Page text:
Clinically, the course of acute hepatitis varies widely from mild symptoms requiring no treatment to fulminant hepatic failure needing liver transplantation. Acute viral hepatitis is more likely to be asymptomatic in younger people. Symptomatic individuals may present after convalescent stage of 7 to 10 days, with the total illness lasting 2 to 6 weeks.
Initial features are of nonspecific flu-like symptoms, common to almost all acute viral infections and may include malaise, muscle and joint aches, fever, nausea or vomiting, diarrhea, and headache. More specific symptoms, which can be present in acute hepatitis from any cause, are: profound loss of appetite, aversion to smoking among smokers, dark urine, yellowing of the eyes and skin (i.e., jaundice) and abdominal discomfort. Physical findings are usually minimal, apart from jaundice (33%) and tender hepatomegaly (10%). There can be occasional lymphadenopathy (5%) or splenomegaly (5%).
Majority of patients will remain asymptomatic or mildly symptomatic, abnormal blood tests being the only manifestation. Features may be related to the extent of liver damage or the cause of hepatitis. Many experience return of symptoms related to acute hepatitis. Jaundice can be a late feature and may indicate extensive damage. Other features include abdominal fullness from enlarged liver or spleen, low grade fever and fluid retention (ascites). Extensive damage and scarring of liver (i.e., cirrhosis) leads to weight loss, easy bruising and bleeding tendencies. Acne, abnormal menstruation, lung scarring, inflammation of the thyroid gland and kidneys may be present in women with autoimmune hepatitis.
Most cases of acute hepatitis are due to viral infections:
Ethanol, mostly in alcoholic beverages, is a significant cause of hepatitis. Usually alcoholic hepatitis comes after a period of increased alcohol consumption. Alcoholic hepatitis is characterized by a variable constellation of symptoms, which may include feeling unwell, enlargement of the liver, development of fluid in the abdomen ascites, and modest elevation of liver blood tests. Alcoholic hepatitis can vary from mild with only liver test elevation to severe liver inflammation with development of jaundice, prolonged prothrombin time, and liver failure. Severe cases are characterized by either obtundation (dulled consciousness) or the combination of elevated bilirubin levels and prolonged prothrombin time; the mortality rate in both categories is 50% within 30 days of onset.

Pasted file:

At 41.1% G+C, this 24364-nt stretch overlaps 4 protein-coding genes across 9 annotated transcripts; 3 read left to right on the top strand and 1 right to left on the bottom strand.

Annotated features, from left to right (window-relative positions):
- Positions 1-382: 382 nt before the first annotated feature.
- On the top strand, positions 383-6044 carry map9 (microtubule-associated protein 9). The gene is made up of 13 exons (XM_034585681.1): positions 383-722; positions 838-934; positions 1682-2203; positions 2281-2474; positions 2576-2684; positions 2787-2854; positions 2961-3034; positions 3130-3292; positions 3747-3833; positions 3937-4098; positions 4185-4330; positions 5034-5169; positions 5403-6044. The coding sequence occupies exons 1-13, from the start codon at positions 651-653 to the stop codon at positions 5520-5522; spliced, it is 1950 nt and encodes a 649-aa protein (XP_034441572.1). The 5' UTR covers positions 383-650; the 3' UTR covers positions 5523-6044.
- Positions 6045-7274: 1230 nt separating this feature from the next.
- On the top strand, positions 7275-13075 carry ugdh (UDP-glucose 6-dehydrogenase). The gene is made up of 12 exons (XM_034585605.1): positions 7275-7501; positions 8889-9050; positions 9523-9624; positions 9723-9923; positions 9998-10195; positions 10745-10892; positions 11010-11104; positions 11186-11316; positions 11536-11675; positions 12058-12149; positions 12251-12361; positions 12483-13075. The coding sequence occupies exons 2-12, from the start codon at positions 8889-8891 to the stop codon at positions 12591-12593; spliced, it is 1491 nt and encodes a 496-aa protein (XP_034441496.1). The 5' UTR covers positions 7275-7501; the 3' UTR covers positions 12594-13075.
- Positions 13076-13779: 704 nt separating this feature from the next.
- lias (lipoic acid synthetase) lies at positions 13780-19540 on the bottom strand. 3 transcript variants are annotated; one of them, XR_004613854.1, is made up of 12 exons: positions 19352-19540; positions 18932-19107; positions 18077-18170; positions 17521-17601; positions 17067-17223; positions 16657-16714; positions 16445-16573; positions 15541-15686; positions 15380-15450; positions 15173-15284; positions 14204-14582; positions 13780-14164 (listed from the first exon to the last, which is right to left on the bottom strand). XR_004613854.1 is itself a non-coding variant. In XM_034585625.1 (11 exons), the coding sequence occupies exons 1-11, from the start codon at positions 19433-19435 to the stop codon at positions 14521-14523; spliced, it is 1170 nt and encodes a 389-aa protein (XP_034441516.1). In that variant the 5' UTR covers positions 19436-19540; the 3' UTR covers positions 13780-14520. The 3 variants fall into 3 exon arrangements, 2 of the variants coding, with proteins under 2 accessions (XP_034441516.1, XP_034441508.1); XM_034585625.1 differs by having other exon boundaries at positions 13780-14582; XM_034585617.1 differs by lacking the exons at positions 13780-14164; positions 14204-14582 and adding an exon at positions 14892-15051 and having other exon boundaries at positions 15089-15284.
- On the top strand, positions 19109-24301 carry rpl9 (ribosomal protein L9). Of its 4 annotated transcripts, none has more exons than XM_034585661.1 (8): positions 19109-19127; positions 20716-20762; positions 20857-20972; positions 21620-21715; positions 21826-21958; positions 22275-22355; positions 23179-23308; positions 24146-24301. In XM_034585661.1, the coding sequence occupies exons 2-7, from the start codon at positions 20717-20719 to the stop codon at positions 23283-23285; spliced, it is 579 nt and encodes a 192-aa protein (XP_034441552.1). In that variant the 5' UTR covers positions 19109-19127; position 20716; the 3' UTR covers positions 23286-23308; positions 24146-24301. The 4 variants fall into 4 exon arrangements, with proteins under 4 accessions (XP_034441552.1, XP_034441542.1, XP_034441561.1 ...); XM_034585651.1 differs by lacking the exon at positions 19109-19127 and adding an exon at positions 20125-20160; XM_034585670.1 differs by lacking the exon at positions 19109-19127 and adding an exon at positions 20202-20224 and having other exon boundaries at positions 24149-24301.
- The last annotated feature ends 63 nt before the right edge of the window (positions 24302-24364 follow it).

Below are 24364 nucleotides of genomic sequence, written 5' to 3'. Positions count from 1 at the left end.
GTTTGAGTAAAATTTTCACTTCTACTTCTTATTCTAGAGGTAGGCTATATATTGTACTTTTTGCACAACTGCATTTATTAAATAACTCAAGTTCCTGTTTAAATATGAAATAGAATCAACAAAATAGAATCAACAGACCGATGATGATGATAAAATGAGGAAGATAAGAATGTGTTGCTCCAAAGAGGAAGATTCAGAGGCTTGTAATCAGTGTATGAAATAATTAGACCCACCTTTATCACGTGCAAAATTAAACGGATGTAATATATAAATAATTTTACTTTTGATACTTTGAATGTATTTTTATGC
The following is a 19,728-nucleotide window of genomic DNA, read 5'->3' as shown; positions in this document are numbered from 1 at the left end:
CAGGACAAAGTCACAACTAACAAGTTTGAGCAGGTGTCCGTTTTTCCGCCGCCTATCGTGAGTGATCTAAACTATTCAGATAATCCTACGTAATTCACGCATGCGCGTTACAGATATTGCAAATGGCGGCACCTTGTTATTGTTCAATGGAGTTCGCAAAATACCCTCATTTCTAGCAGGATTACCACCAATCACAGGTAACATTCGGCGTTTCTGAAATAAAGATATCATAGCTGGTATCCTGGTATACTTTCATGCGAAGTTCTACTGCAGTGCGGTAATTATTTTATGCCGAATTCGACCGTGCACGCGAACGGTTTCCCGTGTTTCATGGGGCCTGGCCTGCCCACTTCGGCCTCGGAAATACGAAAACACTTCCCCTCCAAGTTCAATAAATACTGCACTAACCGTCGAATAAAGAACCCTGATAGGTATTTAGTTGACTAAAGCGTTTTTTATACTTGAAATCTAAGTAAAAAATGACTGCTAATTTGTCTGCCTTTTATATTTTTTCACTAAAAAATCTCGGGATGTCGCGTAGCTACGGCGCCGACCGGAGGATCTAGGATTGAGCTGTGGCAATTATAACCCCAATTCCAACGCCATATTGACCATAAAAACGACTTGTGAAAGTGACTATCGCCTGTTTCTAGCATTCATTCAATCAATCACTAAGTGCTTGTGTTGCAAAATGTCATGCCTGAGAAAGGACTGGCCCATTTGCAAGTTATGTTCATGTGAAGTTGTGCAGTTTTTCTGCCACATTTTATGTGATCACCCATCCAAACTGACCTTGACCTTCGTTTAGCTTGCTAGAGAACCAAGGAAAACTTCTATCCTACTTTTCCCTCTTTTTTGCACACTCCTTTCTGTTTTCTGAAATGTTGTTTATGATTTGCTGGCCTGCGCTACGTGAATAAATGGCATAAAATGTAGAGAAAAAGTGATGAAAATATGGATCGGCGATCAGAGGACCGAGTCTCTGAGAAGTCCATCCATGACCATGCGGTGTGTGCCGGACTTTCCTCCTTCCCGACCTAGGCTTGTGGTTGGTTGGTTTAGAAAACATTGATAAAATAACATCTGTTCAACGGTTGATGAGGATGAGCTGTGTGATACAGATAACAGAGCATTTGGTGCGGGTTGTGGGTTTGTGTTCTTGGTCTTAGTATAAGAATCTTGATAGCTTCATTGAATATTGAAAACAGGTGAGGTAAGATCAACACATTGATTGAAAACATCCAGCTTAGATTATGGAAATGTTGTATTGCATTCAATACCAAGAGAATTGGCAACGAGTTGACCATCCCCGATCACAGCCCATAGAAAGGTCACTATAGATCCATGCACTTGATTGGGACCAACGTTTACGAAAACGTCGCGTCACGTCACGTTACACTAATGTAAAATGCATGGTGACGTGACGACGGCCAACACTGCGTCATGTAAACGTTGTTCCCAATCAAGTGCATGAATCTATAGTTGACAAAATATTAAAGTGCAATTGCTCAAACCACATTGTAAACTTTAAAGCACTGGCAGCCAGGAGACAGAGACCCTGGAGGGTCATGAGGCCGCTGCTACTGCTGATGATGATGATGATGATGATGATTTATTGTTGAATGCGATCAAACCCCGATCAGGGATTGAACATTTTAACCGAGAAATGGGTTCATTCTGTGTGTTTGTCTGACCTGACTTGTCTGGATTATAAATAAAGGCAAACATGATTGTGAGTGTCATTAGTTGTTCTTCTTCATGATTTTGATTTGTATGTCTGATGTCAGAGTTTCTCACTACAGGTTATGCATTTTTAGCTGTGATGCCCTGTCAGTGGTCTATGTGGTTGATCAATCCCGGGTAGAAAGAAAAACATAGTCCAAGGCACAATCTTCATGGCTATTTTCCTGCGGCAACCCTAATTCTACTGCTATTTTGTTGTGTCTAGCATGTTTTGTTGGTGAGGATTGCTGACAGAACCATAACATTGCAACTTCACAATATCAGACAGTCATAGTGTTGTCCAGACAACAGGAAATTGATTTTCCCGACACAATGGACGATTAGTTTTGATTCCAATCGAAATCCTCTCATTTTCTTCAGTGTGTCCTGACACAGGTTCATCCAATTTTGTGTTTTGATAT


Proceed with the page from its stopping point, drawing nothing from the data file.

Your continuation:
Alcoholic hepatitis is distinct from cirrhosis caused by long term alcohol consumption. Alcoholic hepatitis can occur in patients with chronic alcoholic liver disease and alcoholic cirrhosis. Alcoholic hepatitis by itself does not lead to cirrhosis, but cirrhosis is more common in patients with long term alcohol consumption. Patients who drink alcohol to excess are also more often than others found to have hepatitis C. The combination of hepatitis C and alcohol consumption accelerates the development of cirrhosis.
A large number of drugs can cause hepatitis:
The clinical course of drug-induced hepatitis is quite variable, depending on the drug and the patient's tendency to react to the drug. For example, halothane hepatitis can range from mild to fatal as can INH-induced hepatitis. Hormonal contraception can cause structural changes in the liver. Amiodarone hepatitis can be untreatable since the long half life of the drug (up to 60 days) means that there is no effective way to stop exposure to the drug. Statins can cause elevations of liver function blood tests normally without indicating an underlying hepatitis. Lastly, human variability is such that any drug can be a cause of hepatitis.
The diagnosis depends on medical history, physical exam, blood tests, radiological imaging and sometimes a liver biopsy. The initial evaluation to identify the presence of fatty infiltration of the liver is medical imaging, including such ultrasound, computed tomography (CT), or magnetic resonance (MRI). However, imaging cannot readily identify inflammation in the liver. Therefore, the differentiation between steatosis and NASH often requires a liver biopsy. It can also be difficult to distinguish NASH from alcoholic hepatitis when the patient has a history of alcohol consumption. Sometimes in such cases a trial of abstinence from alcohol along with follow-up blood tests and a repeated liver biopsy are required.
NASH is becoming recognized as the most important cause of liver disease second only to hepatitis C in numbers of patients going on to cirrhosis.